Article

A genome-wide association study of hypertension and blood pressure in African Americans.

Center for Research on Genomics and Global Health, National Human Genome Research Institute, NIH, Bethesda, MD, USA.
PLoS Genetics (Impact Factor: 8.17). 08/2009; 5(7):e1000564. DOI: 10.1371/journal.pgen.1000564
Source: PubMed

ABSTRACT The evidence for the existence of genetic susceptibility variants for the common form of hypertension ("essential hypertension") remains weak and inconsistent. We sought genetic variants underlying blood pressure (BP) by conducting a genome-wide association study (GWAS) among African Americans, a population group in the United States that is disproportionately affected by hypertension and associated complications, including stroke and kidney diseases. Using a dense panel of over 800,000 SNPs in a discovery sample of 1,017 African Americans from the Washington, D.C., metropolitan region, we identified multiple SNPs reaching genome-wide significance for systolic BP in or near the genes: PMS1, SLC24A4, YWHA7, IPO7, and CACANA1H. Two of these genes, SLC24A4 (a sodium/potassium/calcium exchanger) and CACNA1H (a voltage-dependent calcium channel), are potential candidate genes for BP regulation and the latter is a drug target for a class of calcium channel blockers. No variant reached genome wide significance for association with diastolic BP (top scoring SNP rs1867226, p = 5.8 x 10(-7)) or with hypertension as a binary trait (top scoring SNP rs9791170, p = 5.1 x 10(-7)). We replicated some of the significant SNPs in a sample of West Africans. Pathway analysis revealed that genes harboring top-scoring variants cluster in pathways and networks of biologic relevance to hypertension and BP regulation. This is the first GWAS for hypertension and BP in an African American population. The findings suggests that, in addition to or in lieu of relying solely on replicated variants of moderate-to-large effect reaching genome-wide significance, pathway and network approaches may be useful in identifying and prioritizing candidate genes/loci for further experiments.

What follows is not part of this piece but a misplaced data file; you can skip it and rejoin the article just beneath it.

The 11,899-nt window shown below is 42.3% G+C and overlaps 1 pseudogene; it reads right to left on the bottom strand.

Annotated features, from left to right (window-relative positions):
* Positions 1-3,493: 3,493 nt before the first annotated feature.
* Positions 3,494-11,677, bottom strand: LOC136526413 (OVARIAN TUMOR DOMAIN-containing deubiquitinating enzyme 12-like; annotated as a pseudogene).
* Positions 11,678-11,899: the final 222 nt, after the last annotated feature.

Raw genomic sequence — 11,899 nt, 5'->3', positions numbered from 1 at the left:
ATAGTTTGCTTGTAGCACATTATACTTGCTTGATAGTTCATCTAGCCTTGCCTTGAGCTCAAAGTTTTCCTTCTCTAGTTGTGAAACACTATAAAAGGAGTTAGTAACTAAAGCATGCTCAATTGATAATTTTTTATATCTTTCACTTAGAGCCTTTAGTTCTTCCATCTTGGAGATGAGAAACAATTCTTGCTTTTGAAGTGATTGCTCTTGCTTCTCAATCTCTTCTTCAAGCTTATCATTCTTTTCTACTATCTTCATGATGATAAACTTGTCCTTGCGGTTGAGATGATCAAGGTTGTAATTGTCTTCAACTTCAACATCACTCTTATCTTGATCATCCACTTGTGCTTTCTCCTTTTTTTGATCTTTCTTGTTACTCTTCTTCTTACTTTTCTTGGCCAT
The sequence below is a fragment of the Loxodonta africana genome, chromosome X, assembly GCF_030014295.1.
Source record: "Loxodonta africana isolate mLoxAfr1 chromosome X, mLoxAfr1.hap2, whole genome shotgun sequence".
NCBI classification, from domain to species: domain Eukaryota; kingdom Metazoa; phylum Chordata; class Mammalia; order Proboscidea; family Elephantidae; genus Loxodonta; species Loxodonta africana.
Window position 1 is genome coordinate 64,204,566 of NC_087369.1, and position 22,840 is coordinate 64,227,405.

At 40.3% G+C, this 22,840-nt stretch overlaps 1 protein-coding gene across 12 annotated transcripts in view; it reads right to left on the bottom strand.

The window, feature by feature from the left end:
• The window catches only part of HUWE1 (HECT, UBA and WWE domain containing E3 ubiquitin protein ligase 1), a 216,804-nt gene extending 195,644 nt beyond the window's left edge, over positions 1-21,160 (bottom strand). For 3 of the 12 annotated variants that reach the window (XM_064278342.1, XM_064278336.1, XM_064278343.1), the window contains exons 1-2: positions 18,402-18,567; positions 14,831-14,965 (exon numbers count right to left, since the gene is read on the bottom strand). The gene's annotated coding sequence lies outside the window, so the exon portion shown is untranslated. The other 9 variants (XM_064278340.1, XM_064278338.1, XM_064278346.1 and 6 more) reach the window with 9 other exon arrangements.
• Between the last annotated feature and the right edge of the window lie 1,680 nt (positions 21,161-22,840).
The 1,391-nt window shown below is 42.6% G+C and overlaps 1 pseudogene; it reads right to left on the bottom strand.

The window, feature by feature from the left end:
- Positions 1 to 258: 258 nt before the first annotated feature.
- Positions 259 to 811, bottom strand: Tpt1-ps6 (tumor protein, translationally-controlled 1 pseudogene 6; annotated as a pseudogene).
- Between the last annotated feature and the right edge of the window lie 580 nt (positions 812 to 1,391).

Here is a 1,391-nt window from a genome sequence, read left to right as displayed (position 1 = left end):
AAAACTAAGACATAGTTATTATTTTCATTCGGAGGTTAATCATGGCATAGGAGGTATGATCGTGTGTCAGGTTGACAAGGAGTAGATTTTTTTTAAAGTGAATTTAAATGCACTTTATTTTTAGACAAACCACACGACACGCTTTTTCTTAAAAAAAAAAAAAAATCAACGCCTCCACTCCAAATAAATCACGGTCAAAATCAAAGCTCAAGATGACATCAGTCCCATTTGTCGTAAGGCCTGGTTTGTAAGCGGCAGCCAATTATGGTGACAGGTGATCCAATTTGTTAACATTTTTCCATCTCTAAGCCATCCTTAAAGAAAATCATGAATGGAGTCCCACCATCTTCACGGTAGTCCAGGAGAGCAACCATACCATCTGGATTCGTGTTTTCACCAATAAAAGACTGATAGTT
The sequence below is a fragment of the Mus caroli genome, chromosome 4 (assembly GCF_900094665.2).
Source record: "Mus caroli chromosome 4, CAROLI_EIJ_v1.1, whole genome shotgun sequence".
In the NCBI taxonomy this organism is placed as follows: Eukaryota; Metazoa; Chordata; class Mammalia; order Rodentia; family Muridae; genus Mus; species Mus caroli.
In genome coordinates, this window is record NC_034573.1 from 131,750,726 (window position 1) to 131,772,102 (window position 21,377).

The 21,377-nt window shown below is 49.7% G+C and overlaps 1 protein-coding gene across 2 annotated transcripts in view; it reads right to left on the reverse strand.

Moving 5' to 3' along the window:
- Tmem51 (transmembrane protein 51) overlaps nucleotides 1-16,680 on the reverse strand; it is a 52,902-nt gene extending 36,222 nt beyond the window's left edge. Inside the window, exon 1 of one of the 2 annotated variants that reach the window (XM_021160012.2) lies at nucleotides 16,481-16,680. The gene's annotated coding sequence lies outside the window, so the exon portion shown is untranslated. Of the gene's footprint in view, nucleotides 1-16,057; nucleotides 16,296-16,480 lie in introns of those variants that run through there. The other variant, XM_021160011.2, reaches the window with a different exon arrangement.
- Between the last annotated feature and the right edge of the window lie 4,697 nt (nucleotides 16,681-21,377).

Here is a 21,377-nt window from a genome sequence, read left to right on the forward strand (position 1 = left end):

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Available from: Adebowale Adeyemo, May 29, 2015
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